Ohio SC sides with utilities commission

Jessica M. Karmasek Mar. 17, 2011, 2:43pm


COLUMBUS, Ohio (Legal Newsline) - The Ohio Supreme Court says the decision of the state's Public Utilities Commission denying Columbus Southern Power Company's request for authority to sell or transfer two generation facilities was not unreasonable or unlawful.

The state's high court, in its opinion filed March 9, also affirmed the commission's decision to deny any cost recovery associated with the facilities.

The commission had asserted that the Court lacked jurisdiction to consider the matter because the power company failed to preserve the issues for appellate review. However, the Court said it had jurisdiction in the matter because CSP timely applied for rehearing and thereby preserved its right to appeal.

By law, as amended in 2008, an electric distribution utility is required to "obtain prior commission approval" before it may "sell or transfer any generating asset it wholly or partly owns." Before it was amended, the law allowed a utility to "divest itself of any generating asset at any time without commission approval."

On July 31, 2008, CSP, along with Ohio Power Company, filed an application seeking commission approval of an electric security plan. As part of the application, CSP sought "authority to sell or transfer two recently acquired generating facilities."

Although requesting authority to sell, the company made it clear that it had "no immediate plan to sell or transfer those facilities."

The application did not include a request for increased rates to recover the costs of operating these facilities. But later in the proceedings, a CSP witness stated that cost recovery would be appropriate as an alternate remedy.

In its initial order, the commission denied the request for authority to transfer the facilities, finding it "premature." But it granted CSP the alternative relief of cost recovery -- roughly $51 million a year. Apparently satisfied with this resolution, the company did not seek rehearing on this issue.

However, Industrial Energy Users-Ohio sought rehearing of the cost recovery issue and the commission reversed course. The commission agreed that CSP had "not demonstrated that (its) current revenue is inadequate to cover the costs associated with the generating facilities" and directed the company "to modify its (electric security plan) and remove the annual recovery of $51 million."

CSP then sought rehearing, which the commission denied. It again directed CSP to file an application when it "established a plan to exercise (its) authority to sell or transfer the facilities." CSP's appeal to the state's high court followed.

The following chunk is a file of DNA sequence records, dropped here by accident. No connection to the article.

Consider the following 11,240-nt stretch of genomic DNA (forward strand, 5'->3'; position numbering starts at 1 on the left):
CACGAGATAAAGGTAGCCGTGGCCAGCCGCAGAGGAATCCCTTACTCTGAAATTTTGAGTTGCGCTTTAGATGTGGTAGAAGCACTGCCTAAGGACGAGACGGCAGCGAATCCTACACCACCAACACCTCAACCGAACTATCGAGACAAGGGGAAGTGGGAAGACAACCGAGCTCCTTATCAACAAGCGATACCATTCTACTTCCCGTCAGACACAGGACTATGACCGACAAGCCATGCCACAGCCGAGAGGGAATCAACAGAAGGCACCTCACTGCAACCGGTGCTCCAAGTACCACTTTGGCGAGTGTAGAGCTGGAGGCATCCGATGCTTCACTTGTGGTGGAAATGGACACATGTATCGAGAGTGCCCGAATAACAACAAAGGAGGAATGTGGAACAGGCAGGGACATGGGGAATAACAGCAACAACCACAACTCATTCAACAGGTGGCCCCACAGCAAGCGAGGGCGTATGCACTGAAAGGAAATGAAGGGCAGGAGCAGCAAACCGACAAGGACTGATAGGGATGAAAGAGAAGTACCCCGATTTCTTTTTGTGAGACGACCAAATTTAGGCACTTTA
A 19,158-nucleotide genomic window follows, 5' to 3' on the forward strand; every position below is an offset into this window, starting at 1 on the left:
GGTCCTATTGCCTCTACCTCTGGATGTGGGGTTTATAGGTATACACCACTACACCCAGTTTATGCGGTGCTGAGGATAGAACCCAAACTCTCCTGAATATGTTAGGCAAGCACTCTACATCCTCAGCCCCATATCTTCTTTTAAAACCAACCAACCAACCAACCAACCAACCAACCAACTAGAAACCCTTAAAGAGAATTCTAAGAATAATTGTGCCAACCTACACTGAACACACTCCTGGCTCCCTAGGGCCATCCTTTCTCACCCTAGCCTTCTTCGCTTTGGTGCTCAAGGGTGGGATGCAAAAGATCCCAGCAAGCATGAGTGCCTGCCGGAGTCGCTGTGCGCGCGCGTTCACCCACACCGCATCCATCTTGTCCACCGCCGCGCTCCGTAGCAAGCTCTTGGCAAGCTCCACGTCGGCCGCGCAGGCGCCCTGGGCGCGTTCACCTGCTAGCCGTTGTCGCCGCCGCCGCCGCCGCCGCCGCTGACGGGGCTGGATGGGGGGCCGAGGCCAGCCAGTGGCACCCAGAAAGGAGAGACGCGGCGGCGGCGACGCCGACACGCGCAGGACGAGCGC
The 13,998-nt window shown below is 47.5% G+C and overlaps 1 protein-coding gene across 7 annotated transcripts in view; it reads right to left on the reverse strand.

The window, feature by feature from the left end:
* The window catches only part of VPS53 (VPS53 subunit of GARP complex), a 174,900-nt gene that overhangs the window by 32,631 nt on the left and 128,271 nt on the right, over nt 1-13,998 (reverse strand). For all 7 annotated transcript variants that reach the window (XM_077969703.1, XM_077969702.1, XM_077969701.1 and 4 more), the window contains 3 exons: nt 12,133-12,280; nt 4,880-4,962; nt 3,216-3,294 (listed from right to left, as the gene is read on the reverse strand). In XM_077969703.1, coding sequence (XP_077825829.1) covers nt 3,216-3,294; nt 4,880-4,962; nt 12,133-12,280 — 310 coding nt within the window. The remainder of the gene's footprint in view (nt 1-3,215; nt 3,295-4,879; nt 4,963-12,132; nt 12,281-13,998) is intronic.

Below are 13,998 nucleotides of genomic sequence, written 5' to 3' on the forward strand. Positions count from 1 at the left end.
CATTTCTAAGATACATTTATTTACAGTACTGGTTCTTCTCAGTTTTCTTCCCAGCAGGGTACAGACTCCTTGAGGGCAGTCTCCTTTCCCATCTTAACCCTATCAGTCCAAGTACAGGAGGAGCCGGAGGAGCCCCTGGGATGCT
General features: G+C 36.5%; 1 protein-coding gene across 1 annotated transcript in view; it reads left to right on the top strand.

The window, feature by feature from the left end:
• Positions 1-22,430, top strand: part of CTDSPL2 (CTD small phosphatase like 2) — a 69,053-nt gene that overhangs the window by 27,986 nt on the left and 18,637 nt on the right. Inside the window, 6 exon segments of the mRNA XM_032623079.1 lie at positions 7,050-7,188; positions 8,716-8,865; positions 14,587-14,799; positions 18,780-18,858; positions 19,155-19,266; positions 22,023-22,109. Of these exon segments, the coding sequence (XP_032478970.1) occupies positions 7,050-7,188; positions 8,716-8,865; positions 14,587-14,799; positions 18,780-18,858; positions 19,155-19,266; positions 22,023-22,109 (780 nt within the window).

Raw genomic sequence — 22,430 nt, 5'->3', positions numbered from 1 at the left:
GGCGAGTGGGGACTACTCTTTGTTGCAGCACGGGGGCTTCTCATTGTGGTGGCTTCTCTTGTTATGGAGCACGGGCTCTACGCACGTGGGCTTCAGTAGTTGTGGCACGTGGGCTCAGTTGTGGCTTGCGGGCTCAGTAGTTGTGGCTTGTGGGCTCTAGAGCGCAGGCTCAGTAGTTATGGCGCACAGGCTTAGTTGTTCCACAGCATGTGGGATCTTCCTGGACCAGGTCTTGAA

The Ohio Energy Group, Office of the Ohio Consumers' Counsel, and Industrial Energy Users-Ohio intervened in support of the commission.

Chief Justice Maureen O'Connor authored the Court's nine-page opinion.

The Court, having found that it had jurisdiction over the entire appeal, turned to its merits.

In its only proposition of law, the power company argued that in an electric security plan proceeding, "it is unlawful for the Commission to deny the authority to sell or transfer (generation) assets and at the same time refuse to allow an adjustment for costs associated with maintaining and operating those same assets."

The Court disagreed, holding that both decisions -- the denial of CSP's request to sell and the denial of cost recovery -- were reasonable and lawful.

It points out that the power company did not offer any information about the sale price, terms, conditions or public impact -- or even whether there would be a sale.

Therefore, requiring CSP to reapply when it had such information was a reasonable application of R.C. 4928(E), the Court said.

As to the cost recovery, the commission held that CSP had not demonstrated that its rates were inadequate to cover the costs of operating the plants. CSP, the Court said, adduces no evidence suggesting that this conclusion was factually inaccurate.

"Rather than argue that its rates are in fact inadequate, CSP asserts that the commission never should have considered CSP's cost of service," it wrote. "The commission's 'reference to the adequacy of current revenues,' CSP claims, 'is uniquely based in the traditional cost-of-service/rate of return on investment rate making concepts of R.C. Chapter 4909' and 'has no place in evaluating' an electric security plan."

If that is true, the Court said, then why does CSP ask for a rate to "recover the costs" of running these facilities?

"CSP cites no authority that expressly prohibits the commission from considering cost of service or adequacy of revenue when reviewing an electric security plan. On the contrary, numerous subsections of the electric security plan statute implicitly require the commission to consider certain costs," it wrote.

From Legal Newsline: Reach Jessica Karmasek by e-mail at jessica@legalnewsline.com.

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